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Big success for Euroskills 2016 : medals, medals, medals !

From December 1-3 Europe’s largest skills competition, Euroskills 2016, took place in Gothenburg (Sweden). 500 young skilled workers from 28 countries took part in the competitions and more than 74.000 visitors attended the event to support them. A big success ! Out of the 28 competing countries Austria collected most medals, followed by Finland and France. Several FIEC member federations were involved in the construction-related competitions. Check the complete list of medals for the construction skills  competition (plumbing, bricklaying, floor laying, roofing, etc.) by clicking on “Read more”.
 

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« EU services card » – will the social partners’ position be taken seriously?

Very soon, the European Commission is expected to adopt a legislative proposal creating a “European Services Card” for businesses wanting to provide services in another Member State of the European Union. This proposal is expected to be composed of a draft Regulation, which introduces the EU services card, and of a draft Directive, which defines its legal and operational framework.
The big question mark at this stage is whether the European Commission will finally take into account the repeated warnings and formal written requests from the European Social Partners of the construction sector, FIEC and EFBWW.
Indeed, FIEC and EFBWW questioned at many occasions the added-value of this initiative and pointed out potential counterproductive risks,  but never received convincing answers from the European Commission. The results of a public consultation with less than 200 responses, of which 10 from “construction services providers”, must not be taken more seriously than the formal positions of the official sectoral Social Partners.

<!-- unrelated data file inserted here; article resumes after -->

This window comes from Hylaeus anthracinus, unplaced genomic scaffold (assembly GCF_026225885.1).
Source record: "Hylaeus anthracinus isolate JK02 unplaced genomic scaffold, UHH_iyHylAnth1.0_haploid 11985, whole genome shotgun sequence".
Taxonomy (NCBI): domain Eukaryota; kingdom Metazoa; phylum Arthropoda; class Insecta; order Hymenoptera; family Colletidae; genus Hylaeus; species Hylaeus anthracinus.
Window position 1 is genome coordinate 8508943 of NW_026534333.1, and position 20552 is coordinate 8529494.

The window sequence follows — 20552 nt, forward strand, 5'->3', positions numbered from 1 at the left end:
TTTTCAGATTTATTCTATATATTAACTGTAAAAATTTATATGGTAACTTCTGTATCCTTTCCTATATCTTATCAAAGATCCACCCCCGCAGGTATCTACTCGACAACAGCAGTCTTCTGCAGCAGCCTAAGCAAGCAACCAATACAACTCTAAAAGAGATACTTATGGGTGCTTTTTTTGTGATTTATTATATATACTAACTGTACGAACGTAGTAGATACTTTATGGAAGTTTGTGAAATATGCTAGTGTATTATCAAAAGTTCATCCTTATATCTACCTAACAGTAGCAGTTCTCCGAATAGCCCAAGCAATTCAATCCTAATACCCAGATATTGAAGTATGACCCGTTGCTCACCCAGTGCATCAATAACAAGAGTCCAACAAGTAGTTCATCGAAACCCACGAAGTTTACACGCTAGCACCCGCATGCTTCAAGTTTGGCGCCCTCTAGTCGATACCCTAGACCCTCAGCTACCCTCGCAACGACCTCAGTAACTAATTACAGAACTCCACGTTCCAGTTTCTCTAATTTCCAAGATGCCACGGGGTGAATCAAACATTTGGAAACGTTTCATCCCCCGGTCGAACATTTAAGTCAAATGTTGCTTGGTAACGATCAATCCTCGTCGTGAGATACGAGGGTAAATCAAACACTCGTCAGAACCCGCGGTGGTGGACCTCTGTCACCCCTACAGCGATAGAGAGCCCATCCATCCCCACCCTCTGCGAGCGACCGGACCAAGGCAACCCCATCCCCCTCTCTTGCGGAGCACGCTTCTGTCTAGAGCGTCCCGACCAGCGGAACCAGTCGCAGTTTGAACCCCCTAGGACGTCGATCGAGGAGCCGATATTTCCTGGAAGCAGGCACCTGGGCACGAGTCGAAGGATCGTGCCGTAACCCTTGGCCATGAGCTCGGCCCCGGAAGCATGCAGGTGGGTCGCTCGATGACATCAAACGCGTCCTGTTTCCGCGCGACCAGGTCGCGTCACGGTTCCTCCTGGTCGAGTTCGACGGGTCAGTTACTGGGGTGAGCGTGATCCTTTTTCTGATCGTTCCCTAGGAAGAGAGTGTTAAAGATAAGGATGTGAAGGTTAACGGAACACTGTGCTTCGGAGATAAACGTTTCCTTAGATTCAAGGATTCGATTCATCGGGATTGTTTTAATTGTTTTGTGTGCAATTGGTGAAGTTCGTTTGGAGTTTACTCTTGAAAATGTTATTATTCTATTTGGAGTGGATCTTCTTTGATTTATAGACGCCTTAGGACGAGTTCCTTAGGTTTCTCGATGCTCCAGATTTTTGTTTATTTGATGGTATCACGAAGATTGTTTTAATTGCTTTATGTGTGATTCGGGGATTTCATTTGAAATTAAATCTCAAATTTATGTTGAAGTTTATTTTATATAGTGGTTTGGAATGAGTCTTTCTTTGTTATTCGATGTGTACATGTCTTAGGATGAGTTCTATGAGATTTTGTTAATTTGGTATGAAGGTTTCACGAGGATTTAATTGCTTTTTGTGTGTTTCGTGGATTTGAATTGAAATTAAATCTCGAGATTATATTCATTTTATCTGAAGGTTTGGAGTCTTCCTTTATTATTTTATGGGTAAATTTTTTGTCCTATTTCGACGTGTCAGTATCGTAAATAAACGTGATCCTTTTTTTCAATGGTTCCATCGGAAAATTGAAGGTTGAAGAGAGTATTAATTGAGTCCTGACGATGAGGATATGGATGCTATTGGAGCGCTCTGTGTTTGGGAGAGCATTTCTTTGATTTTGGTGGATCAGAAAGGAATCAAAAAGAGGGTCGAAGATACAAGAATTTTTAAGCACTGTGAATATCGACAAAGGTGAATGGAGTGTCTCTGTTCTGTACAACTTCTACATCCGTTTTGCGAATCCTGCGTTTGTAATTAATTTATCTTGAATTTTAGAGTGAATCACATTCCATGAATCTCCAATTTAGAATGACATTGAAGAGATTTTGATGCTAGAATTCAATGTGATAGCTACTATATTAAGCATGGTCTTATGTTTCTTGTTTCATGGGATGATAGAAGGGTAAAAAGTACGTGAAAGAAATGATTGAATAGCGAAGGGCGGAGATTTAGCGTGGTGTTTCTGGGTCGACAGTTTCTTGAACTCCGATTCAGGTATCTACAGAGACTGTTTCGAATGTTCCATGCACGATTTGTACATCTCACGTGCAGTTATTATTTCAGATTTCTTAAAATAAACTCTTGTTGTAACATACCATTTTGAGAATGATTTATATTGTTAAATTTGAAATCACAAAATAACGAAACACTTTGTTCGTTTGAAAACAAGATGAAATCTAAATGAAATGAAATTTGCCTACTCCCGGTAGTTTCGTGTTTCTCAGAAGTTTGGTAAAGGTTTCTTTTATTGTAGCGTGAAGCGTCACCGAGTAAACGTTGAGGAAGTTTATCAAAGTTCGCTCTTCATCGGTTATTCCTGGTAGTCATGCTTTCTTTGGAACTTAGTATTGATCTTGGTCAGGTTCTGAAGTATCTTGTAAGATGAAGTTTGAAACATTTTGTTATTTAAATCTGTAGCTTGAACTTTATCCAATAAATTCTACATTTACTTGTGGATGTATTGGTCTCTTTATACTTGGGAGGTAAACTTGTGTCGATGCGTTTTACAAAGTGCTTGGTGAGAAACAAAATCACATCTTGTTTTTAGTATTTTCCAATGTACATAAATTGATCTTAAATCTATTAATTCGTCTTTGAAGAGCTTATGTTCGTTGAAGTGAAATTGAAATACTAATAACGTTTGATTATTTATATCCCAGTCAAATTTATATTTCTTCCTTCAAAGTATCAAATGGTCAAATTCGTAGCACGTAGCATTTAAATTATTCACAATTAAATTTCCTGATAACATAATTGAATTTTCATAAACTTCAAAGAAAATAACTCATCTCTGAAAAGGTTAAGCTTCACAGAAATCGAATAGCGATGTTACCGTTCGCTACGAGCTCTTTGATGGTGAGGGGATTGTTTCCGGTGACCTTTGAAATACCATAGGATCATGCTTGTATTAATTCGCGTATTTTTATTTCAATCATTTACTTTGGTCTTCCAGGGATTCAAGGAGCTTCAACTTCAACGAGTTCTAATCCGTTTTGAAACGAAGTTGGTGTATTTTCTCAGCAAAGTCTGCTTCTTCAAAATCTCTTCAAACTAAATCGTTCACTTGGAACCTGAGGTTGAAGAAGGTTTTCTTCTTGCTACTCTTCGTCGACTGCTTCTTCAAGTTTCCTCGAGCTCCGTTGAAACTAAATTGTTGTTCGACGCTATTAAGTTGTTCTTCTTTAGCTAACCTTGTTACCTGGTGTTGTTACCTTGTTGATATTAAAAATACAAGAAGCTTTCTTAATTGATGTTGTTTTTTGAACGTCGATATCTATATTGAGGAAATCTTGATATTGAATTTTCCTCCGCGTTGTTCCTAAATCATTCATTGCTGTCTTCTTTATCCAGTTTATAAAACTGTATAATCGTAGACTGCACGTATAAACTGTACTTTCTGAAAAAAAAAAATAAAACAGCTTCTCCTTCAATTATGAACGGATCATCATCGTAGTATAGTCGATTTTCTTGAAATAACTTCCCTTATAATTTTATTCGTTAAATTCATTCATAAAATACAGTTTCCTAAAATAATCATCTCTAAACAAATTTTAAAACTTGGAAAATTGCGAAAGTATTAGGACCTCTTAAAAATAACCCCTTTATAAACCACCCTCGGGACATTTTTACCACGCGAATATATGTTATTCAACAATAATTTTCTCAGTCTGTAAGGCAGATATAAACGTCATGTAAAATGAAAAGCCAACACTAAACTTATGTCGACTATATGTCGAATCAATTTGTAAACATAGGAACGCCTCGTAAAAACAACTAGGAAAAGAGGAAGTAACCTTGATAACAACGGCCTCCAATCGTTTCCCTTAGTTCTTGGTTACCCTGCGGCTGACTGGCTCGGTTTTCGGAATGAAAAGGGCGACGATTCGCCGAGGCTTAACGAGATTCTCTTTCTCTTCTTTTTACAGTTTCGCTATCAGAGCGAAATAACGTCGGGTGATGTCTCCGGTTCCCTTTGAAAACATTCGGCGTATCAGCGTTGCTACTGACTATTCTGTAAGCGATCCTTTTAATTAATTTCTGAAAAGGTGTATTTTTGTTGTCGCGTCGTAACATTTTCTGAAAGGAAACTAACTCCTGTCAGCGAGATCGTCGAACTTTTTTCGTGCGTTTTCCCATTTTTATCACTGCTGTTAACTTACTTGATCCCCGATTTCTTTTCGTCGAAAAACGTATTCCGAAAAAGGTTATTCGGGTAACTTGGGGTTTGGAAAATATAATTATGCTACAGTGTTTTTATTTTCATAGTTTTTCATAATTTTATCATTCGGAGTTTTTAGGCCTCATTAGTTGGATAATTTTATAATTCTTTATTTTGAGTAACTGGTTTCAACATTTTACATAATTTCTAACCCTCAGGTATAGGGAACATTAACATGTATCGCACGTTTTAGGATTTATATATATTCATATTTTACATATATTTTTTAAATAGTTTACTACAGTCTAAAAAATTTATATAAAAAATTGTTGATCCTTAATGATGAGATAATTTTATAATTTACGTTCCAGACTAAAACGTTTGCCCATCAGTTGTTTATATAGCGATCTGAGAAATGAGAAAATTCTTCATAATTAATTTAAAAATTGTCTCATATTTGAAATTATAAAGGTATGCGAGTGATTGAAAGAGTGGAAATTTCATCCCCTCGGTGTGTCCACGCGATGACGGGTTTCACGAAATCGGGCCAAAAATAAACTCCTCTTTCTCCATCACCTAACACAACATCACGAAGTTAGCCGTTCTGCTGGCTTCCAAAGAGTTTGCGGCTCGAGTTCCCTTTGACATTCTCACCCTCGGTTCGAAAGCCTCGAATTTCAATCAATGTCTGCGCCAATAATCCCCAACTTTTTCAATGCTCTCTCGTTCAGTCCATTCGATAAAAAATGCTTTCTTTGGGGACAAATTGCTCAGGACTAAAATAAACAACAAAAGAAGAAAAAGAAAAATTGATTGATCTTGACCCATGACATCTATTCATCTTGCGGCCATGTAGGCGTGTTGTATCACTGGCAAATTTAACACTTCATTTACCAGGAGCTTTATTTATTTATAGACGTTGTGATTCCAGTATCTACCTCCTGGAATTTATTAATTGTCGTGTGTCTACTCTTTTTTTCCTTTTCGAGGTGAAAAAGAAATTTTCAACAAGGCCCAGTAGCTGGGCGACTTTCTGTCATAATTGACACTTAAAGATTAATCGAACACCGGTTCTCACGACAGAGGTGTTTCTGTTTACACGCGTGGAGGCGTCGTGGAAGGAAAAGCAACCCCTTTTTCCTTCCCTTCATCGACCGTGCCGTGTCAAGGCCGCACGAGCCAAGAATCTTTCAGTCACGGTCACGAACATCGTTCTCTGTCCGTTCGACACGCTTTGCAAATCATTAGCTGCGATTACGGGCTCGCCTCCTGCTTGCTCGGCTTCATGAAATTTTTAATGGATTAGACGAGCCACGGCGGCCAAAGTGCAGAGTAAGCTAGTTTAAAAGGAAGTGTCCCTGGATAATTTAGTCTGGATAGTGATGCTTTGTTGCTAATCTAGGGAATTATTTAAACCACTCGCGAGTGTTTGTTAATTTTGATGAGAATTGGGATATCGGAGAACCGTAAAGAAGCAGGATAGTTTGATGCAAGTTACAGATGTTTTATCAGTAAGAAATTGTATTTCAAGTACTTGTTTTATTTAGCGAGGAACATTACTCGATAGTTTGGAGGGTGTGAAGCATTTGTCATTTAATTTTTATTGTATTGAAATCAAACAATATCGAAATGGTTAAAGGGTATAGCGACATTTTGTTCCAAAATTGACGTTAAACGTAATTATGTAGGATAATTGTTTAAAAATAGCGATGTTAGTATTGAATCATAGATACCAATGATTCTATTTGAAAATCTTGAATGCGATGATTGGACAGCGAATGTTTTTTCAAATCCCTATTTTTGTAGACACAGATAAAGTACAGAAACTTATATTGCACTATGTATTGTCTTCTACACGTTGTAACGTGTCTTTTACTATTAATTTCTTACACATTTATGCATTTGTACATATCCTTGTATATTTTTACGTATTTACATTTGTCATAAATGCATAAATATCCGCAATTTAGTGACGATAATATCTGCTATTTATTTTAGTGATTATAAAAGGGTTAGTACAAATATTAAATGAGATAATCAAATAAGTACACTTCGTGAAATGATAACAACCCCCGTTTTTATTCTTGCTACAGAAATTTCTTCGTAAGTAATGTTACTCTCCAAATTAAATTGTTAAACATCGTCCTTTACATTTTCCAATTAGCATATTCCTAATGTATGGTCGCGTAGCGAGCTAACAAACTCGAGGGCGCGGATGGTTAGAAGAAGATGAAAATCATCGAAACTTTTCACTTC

As soon as it is released, FIEC will analyse the proposal in details and envisage further joint actions with the EFBWW.
 

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FIEC/ EIC participate in EIB Workshop on International Anti-Corruption Day (9/12)

Speakers and participants agreed that progress and success can only be achieved with the commitment of all stakeholders, both public and private. Good examples mentioned for such cooperation from the very earliest preparations of a construction project are the Construction Sector Transparency Initiative (CoST) and the new international standard ISO 37001 on anti-bribery management systems.
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he importance of both these initiatives is that they are not focused on punishing the supply side, but on improving procurement processes. 
FIEC/ EIC have been actively involved in both of these and continue promoting them, because they are good tools to achieve better output for taxpayers and leave less room for corruption. This should facilitate a level playing field for law-abiding construction companies.

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